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Michael Gove, the Secretary of State for Education in the United Kingdom, "has abandoned plans to drop climate change from the geography national curriculum," reported the Guardian (July 5, 2013).
Writing in APS News (June 2013), Zehra Sayers and Zuhal Özcan address the state of evolution education in Turkey — and the news is not good.
A new report discussing a poll of Muslims around the globe suggests (PDF, p. 132) that "[m]any Muslims around the world believe in evolution."
"Debate about climate change has been cut out of the national curriculum for children under 14," reports the Guardian (March 17, 2013), referring to a new draft of the British national curriculum currently under development.
"All free schools will be forced to present evolution as a comprehensive and central tenet of scientific theory," the Guardian (November 29, 2012)
reported, "following lobbying by senior scientists concerned that Christian-run institutions could exploit loopholes in the rules to present creationism as a credible theory."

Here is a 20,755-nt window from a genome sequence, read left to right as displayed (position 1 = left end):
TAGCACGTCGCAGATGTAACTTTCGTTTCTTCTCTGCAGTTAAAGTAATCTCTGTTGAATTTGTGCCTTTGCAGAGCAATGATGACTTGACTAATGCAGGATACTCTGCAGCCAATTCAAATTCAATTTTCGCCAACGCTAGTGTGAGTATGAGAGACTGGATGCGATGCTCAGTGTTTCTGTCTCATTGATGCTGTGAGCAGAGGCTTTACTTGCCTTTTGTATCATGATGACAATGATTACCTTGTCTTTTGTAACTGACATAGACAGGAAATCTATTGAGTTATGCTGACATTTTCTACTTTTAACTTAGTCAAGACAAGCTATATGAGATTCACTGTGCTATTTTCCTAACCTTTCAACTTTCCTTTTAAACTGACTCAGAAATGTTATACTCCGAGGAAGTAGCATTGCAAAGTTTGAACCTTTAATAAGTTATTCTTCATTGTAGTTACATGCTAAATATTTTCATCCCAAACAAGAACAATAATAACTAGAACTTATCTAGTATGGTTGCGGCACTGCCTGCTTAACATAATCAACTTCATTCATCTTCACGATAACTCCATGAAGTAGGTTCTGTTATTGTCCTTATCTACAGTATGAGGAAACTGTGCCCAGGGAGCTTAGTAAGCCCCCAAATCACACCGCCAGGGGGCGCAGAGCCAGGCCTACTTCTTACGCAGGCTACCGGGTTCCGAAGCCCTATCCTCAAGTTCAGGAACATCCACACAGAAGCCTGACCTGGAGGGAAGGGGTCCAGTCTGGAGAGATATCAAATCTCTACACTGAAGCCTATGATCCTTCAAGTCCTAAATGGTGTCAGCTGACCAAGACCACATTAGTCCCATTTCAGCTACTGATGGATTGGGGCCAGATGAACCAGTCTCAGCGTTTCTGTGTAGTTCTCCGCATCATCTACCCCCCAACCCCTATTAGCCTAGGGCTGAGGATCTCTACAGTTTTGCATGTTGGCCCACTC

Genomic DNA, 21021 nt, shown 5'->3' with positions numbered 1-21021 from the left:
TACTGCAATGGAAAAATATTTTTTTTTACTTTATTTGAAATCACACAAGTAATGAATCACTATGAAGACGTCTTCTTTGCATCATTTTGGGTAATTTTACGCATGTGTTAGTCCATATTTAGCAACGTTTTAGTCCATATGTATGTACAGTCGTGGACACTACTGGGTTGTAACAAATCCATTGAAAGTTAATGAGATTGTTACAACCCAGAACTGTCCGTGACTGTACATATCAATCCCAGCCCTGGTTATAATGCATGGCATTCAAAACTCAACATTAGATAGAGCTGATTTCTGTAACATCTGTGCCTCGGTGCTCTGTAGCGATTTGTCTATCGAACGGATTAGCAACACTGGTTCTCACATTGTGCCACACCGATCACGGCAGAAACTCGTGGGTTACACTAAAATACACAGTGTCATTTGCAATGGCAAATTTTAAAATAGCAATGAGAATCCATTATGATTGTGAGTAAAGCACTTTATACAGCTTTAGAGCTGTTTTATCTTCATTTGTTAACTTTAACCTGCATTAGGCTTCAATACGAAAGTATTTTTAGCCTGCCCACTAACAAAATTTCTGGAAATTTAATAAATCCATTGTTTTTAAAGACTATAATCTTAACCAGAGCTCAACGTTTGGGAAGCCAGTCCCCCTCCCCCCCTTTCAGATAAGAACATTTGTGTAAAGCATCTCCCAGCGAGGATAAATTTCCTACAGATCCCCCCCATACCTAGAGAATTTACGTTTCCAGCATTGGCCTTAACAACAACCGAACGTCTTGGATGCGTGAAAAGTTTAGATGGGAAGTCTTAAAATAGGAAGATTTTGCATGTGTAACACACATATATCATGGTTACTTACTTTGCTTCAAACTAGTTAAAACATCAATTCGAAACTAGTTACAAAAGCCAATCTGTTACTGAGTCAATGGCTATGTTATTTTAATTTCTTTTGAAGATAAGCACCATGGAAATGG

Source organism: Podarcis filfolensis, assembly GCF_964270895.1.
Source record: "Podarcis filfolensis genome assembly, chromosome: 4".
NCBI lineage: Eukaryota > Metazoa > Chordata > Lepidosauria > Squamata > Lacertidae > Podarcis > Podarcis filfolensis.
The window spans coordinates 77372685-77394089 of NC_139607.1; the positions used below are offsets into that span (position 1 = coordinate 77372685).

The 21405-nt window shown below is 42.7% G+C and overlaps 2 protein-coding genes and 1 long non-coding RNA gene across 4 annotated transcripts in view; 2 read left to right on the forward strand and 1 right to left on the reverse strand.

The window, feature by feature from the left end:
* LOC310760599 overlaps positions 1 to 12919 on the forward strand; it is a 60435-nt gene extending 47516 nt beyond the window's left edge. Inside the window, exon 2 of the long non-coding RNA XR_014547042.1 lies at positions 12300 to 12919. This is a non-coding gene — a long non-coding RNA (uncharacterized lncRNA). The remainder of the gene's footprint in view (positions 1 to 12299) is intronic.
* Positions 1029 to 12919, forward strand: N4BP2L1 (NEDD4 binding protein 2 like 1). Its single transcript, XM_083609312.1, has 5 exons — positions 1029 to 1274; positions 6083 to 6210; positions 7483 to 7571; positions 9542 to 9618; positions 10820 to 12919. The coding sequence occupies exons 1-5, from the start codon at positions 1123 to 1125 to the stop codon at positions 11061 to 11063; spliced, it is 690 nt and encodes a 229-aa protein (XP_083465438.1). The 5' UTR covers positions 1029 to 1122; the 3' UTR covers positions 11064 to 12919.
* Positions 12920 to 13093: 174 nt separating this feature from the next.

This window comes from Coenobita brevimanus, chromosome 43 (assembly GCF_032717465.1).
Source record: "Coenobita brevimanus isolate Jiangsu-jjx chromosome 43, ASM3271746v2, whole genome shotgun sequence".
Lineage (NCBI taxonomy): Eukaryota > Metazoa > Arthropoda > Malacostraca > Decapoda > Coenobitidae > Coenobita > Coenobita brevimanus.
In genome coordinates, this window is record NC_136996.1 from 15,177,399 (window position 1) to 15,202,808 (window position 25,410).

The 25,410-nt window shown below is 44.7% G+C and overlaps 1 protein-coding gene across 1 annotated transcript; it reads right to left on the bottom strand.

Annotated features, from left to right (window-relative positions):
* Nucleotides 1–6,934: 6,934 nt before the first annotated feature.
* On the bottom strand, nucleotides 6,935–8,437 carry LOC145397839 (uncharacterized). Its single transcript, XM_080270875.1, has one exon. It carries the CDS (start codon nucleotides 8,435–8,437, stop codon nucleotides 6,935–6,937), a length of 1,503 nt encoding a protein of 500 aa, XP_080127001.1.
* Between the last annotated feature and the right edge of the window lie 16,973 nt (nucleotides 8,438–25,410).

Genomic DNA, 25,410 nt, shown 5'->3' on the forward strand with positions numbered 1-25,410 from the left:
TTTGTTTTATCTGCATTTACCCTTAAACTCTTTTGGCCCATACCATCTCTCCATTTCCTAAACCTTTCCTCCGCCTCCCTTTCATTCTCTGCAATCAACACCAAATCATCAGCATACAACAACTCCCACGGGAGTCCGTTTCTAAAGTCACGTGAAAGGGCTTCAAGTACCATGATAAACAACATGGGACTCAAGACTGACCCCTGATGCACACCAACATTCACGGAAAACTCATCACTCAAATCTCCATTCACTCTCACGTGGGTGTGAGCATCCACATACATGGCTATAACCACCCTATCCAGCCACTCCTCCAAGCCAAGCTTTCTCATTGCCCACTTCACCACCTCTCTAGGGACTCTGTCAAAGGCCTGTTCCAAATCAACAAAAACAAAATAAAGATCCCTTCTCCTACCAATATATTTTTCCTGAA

A recent survey (PDF) surveyed public opinion about climate change in thirteen countries: Belgium, France, Germany, Hong Kong, Indonesia, Italy, Japan, Mexico, Switzerland, Spain, Turkey, the United Kingdom, and the United States.
A panel overseeing revisions to science textbooks in South Korea "reaffirmed that the theory of evolution is an essential part of modern science that all students must learn in school," according to a report in Nature (September 6, 2012).
The plan to eliminate examples of evolution from textbooks in South Korea is under reconsideration.
"While a majority of Canadians say that climate change is a fact and is caused by emissions, only two-in-five Americans and Britons concur," according to a June 27, 2012, press release from Angus Reid Public Opinion.
Evolution is to be added to the primary national curriculum in England, gratifying scientists and educators who have been campaigning for its addition over the last three years.